For better or for worse, most of us are familiar with bank-related phishing attacks. Where a crook tricks you into clicking a link that appears to belong to your bank, and then presents you with a mock-up of their site hoping you’ll login and divulge your account details. The idea is that by making the experience seem familiar enough, you will simply run through the motions, fill in the requested fields and click Next.
It’s easy to get suckered in when you aren’t paying attention, as the crooks clone the look and feel of the bank’s real site by simply copying and modifying the bank’s own web pages.
The good news is that even though phishing is still lucrative for the bad guys, we are getting a lot better at not falling for it, at least for old-school phishes that are delivered in emails and require you to click through into a browser window.
But what about mobile devices? The Australian Communications and Media Authority (ACMA) has been warning for some time about the increased efforts of cybercriminals are making to target Australian financial institutions.
Instead of getting an email that takes you to a site in your desktop browser, the phish starts with a simple SMS that links to a believable-looking server name.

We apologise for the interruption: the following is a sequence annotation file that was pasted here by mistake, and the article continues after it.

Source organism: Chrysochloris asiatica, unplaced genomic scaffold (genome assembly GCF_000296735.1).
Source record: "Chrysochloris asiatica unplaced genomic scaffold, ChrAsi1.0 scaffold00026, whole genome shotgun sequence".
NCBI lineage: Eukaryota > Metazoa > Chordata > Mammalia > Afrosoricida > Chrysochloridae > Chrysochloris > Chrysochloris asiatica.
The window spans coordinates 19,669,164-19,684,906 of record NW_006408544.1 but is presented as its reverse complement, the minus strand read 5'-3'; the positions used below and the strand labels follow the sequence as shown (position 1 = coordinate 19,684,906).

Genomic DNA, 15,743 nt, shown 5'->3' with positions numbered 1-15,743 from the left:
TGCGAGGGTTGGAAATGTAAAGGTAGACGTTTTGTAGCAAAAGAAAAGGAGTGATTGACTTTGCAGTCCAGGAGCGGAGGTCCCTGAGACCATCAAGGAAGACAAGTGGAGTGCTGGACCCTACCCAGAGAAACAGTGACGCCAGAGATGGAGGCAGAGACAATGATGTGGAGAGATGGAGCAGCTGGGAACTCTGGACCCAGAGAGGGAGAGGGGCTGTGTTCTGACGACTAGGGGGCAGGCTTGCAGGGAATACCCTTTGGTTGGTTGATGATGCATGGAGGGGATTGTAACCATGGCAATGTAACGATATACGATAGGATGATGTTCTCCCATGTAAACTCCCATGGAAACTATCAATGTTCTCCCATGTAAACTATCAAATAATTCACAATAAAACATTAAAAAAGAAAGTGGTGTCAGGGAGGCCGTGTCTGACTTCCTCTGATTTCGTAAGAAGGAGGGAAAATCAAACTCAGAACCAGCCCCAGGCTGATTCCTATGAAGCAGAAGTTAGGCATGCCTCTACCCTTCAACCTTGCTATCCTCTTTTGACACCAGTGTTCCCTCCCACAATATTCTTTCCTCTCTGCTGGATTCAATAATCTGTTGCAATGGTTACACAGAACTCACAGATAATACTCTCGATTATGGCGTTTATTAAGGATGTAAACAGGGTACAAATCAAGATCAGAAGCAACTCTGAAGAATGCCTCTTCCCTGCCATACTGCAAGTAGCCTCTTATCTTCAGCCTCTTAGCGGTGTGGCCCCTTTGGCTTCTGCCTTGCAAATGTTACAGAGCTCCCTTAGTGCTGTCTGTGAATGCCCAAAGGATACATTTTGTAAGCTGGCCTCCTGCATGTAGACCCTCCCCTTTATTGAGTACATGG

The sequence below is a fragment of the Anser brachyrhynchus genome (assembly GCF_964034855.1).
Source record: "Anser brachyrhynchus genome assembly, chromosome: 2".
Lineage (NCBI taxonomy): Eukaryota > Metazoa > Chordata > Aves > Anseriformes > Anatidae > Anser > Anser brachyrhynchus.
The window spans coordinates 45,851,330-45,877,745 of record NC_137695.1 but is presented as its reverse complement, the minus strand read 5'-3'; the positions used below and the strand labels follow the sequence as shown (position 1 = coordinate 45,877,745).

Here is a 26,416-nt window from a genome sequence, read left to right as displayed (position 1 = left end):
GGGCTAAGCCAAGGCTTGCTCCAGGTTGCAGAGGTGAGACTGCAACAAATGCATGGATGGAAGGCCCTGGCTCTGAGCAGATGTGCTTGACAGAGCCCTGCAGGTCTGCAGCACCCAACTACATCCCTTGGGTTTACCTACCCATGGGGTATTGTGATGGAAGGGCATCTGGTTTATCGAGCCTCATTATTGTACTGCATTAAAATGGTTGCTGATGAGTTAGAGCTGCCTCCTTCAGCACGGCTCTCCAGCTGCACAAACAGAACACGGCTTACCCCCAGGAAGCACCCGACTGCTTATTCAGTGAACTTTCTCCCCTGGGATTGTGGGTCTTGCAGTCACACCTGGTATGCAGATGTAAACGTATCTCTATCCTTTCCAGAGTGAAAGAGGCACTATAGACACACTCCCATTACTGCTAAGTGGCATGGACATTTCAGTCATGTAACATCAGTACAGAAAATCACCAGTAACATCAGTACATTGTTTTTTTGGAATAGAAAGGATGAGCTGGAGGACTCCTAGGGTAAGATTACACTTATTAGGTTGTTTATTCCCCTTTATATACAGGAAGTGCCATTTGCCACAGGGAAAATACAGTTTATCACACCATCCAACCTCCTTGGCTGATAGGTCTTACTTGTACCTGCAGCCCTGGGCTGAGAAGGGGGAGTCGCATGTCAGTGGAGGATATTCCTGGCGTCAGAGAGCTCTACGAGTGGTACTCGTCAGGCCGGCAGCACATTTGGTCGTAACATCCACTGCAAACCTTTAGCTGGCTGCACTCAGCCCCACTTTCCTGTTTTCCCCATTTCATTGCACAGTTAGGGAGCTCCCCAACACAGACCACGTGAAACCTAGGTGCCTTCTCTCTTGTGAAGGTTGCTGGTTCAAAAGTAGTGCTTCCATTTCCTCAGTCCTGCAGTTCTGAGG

You ought to be suspicious already, not only because most banks simply tell you that your statement is ready, and leave you to use a bookmark of your own to get there, but also because all the sites use HTTP, rather than its secure cousin, HTTPS. But all the usual phishing signals you might normally look for in an email are missing. Many users are now checking the headers of emails when suspicious as this can reveal the real origin and watching out for spelling mistakes and grammatical issues. But in the cramped confines of an SMS, there’s less chance for the crooks to make spelling mistakes or grammatical blunders.
Any message that said nothing more than “Account notification” would seem unusually abrupt and suspiciously unprofessional in an email, yet it reads perfectly naturally in an SMS. If you were to click through to one of the many phishy domains the crooks have registered for these attacks (ACMA has an extensive list on its site), you’d put yourself in harm’s way. Here’s ACMA’s example screenshot for the fake login page for the ANZ bank, next to the real thing:
What to do?
1. Don’t throw caution out of the window when you switch from your desktop or laptop to your mobile device.
2. Avoid clicking on links in SMSes, especially if they are unsolicited.
3. Learn how to tell when a page is using HTTPS in your mobile browser of choice.
Your mobile device isn’t more secure simply because it’s not the same as, or newer than, or runs a different operating system to, your desktop or laptop. Whether you are on your phone or your laptop, your tablet or your desktop, if you put your personal information or password into the wrong site, it will end up in the wrong people’s hands.
Justin Peters is Technology Solutions Director APAC at Sophos
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